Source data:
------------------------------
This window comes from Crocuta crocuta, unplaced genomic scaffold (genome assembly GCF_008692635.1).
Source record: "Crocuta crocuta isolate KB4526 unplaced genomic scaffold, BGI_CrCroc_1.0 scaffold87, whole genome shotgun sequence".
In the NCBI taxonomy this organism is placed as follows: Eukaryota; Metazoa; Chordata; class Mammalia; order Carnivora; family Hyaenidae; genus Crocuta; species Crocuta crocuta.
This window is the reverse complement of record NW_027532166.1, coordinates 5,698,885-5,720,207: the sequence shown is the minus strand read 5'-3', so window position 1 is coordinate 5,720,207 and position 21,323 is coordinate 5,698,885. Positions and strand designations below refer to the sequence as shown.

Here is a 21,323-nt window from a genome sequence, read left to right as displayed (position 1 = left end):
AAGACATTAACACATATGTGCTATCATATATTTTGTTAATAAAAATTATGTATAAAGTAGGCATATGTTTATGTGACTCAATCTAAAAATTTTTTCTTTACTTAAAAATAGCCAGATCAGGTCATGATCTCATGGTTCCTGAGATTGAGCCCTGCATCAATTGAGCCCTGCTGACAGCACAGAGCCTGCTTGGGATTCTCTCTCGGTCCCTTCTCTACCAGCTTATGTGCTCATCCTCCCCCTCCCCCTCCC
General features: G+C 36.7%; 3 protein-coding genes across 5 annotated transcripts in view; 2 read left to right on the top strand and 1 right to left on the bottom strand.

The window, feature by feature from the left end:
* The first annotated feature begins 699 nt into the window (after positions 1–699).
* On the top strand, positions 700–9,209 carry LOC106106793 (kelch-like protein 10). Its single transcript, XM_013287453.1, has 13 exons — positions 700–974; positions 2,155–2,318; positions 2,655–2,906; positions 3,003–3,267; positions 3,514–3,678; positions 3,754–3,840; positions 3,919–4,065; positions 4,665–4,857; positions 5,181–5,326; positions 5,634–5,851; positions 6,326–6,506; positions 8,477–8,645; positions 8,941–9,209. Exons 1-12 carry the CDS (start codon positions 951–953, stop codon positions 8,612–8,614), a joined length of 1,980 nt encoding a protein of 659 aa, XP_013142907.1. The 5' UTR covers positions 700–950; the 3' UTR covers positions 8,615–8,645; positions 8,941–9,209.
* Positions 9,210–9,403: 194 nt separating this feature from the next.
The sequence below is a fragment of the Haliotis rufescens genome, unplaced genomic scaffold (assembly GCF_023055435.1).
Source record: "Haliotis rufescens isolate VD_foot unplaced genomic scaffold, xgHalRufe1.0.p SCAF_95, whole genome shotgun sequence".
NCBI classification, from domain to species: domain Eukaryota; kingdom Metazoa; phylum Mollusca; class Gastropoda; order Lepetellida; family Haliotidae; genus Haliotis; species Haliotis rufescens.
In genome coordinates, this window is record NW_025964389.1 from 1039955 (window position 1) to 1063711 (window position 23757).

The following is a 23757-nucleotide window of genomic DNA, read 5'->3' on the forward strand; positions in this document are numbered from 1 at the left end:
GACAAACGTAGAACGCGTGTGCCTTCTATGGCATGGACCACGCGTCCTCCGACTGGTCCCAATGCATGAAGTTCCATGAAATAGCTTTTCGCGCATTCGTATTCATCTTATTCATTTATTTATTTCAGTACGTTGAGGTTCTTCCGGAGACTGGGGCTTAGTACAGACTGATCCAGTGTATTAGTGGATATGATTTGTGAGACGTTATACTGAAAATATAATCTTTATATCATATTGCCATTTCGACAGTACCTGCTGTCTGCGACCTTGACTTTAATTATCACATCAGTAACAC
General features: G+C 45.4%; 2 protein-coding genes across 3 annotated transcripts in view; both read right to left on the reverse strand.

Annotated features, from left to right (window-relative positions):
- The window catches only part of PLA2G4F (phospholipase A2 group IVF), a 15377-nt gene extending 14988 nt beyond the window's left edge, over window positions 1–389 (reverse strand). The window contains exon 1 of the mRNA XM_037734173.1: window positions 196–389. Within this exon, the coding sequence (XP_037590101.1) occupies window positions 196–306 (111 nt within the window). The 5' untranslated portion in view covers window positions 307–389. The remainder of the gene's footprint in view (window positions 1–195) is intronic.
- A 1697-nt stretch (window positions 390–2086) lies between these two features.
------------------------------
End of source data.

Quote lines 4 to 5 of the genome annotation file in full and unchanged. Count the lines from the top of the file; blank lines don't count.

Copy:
This window is the reverse complement of record NW_027532166.1, coordinates 5,698,885-5,720,207: the sequence shown is the minus strand read 5'-3', so window position 1 is coordinate 5,720,207 and position 21,323 is coordinate 5,698,885. Positions and strand designations below refer to the sequence as shown.

Here is a 21,323-nt window from a genome sequence, read left to right as displayed (position 1 = left end):